Sunday, September 15, 2013

The Blushin' and the Flushin' (and Better Ways to Say It)

I stumbled across this blog post the other day by Nichole Steinhaus at YA Stands, and I like it a lot. It tackles an issue that seems especially relevant to romance writing, where characters' body language and body parts play such an important role, and where writers frequently end up with a whole lot of eyebrows raised, eyes narrowing or widening, sweating palms, racing hearts, quirking lips, blushing, flushing (I have a feeling a combined Blush n' Flush count from all of my books would look disturbingly like the Oh My count in 50 Shades of Grey), flipping stomachs, and so on.

Definitely read the actual post, because Nichole explains this concept better than I will. But the gist of it is that characters physical actions can tell us a lot more about their emotions than those worn out descriptions of body parts. She cites a couple of examples from John Greene's YA novel Looking for Alaska, one where MC Miles has to share a bed with the girl he likes, and instead of saying I lay there with my palms sweating and my heart racing and a furious flush creeping to my cheeks, etc., Miles tells us: "We had separate blankets, and there were never fewer than three layers between us, but the possibilities kept me up half the night."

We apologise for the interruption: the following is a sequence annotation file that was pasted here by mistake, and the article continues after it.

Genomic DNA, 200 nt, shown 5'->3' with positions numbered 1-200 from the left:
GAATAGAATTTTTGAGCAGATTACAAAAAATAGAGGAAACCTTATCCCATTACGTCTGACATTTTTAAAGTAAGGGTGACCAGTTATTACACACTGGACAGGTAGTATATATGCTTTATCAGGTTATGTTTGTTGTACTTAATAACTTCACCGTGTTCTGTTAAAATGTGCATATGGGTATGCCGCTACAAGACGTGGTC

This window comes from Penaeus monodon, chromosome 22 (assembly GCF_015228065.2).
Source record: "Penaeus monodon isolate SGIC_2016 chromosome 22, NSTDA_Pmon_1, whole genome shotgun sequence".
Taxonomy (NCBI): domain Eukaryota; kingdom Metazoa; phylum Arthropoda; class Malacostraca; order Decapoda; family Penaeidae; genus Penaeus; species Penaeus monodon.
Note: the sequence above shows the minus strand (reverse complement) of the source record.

And bam, without any description of what his body parts are up to, we know exactly how Miles must feel. He is lying there under a separate blanket, and he is staying up half the night fantasizing about this girl. His heart, his lungs, his sweat--they're not running the show.

So I'm making that my writer challenge from this point forward, to call myself out on tired body part descriptors and see what my characters can do to let you know how they're feeling. Spoiler alert: the possibilities will probably keep them up the first half of the night, and the violent fucking will keep them up the second.

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